Status, taste and distinction in consumer culture: acknowledging the symbolic dimensions of inequality

Sandra Carlisle, Phil Hanlon, Margaret Hannah

    Research output: Contribution to journalArticlepeer-review

    20 Citations (Scopus)


    The relationship between social position and health has been the focus of extensive public health debate. In the UK and elsewhere, most researchers have focused on physical aspects of health, using indicators such as mortality and morbidity to draw a picture of profound and widening social inequalities. This paper draws attention to the (neglected) influence of contemporary culture on wellbeing, arguing that the social meanings created within consumer culture possess symbolic force that can add to wider inequalities. The possession of greater material and cultural resources by people of higher social status enables them to label their preferred forms of consumption and lifestyle as desirable and legitimate, thus conveying messages about superior taste and social distinction. Symbolic rather than material forms of inequality are implicated here, with consequences for the psychological wellbeing of disadvantaged people. This paper argues that analyses of inequality need broadening to include such considerations. However, there are implications for efforts to address health inequalities because this analysis suggests that if some forms of social inequality are removed, elements within society would be motivated to invent new forms to replace them. Therefore, this article suggests processes whereby people can develop the self-awareness needed to resist the glossy illusions of the good life represented by modern consumer capitalism.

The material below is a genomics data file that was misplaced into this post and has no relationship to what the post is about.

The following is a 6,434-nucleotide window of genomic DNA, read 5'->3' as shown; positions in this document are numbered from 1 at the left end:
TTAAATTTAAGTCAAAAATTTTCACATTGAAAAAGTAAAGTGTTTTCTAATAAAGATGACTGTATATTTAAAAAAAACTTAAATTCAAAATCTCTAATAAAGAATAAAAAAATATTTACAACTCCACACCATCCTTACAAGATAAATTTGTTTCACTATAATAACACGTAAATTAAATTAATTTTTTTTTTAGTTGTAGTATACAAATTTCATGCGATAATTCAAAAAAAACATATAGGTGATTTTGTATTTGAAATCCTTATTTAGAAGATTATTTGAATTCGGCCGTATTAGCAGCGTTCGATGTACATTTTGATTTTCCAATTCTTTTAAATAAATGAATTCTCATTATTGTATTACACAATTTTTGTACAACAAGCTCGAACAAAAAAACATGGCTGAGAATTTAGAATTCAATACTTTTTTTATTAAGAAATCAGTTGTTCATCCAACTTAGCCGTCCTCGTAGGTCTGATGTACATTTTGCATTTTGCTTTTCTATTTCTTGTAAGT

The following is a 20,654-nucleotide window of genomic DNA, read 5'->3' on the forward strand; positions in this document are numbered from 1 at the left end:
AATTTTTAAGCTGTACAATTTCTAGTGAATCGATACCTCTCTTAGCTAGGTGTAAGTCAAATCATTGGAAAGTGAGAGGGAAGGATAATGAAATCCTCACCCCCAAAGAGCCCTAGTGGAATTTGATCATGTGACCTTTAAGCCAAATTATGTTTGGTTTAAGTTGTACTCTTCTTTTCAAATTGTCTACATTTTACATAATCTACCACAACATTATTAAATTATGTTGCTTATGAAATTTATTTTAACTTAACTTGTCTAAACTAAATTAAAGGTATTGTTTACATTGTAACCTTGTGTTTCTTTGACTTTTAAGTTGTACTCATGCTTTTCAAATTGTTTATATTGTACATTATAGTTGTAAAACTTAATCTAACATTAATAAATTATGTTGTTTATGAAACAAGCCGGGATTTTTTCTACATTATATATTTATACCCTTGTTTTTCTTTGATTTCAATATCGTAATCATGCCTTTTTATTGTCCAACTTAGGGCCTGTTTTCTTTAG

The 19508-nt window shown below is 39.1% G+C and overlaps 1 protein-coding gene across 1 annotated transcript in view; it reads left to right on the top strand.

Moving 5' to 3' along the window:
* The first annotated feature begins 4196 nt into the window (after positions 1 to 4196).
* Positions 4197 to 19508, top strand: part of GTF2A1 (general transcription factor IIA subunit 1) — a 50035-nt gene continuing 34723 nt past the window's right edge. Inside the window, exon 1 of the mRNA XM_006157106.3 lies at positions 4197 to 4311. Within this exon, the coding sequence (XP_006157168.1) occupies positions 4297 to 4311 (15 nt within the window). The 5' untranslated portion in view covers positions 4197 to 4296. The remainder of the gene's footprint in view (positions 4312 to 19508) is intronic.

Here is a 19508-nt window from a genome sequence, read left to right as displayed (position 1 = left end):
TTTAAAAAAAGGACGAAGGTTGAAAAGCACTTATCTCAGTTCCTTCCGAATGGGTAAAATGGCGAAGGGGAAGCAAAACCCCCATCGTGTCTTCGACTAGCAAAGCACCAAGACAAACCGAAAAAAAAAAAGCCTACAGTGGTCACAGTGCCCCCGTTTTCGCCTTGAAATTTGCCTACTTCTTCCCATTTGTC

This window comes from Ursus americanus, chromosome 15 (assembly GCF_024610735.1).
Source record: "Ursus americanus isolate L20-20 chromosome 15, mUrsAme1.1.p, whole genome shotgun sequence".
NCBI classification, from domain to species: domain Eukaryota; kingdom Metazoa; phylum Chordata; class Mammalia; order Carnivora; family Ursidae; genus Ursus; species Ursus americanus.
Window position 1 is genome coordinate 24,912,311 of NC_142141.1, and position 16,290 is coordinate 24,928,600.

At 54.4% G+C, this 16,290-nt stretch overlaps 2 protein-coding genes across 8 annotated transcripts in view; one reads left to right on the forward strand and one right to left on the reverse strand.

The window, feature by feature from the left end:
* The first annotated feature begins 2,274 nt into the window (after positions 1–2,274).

Original languageEnglish
    Pages (from-to)631-637
    Number of pages7
    JournalPublic Health
    Issue number6
    Early online date29 Jan 2008
    Publication statusPublished - Jun 2008


    • symbolic dimensions of inequality
    • consumer culture
    • consumption and identity
    • lifestyle and social distinction
    • taste


    Dive into the research topics of 'Status, taste and distinction in consumer culture: acknowledging the symbolic dimensions of inequality'. Together they form a unique fingerprint.

    Cite this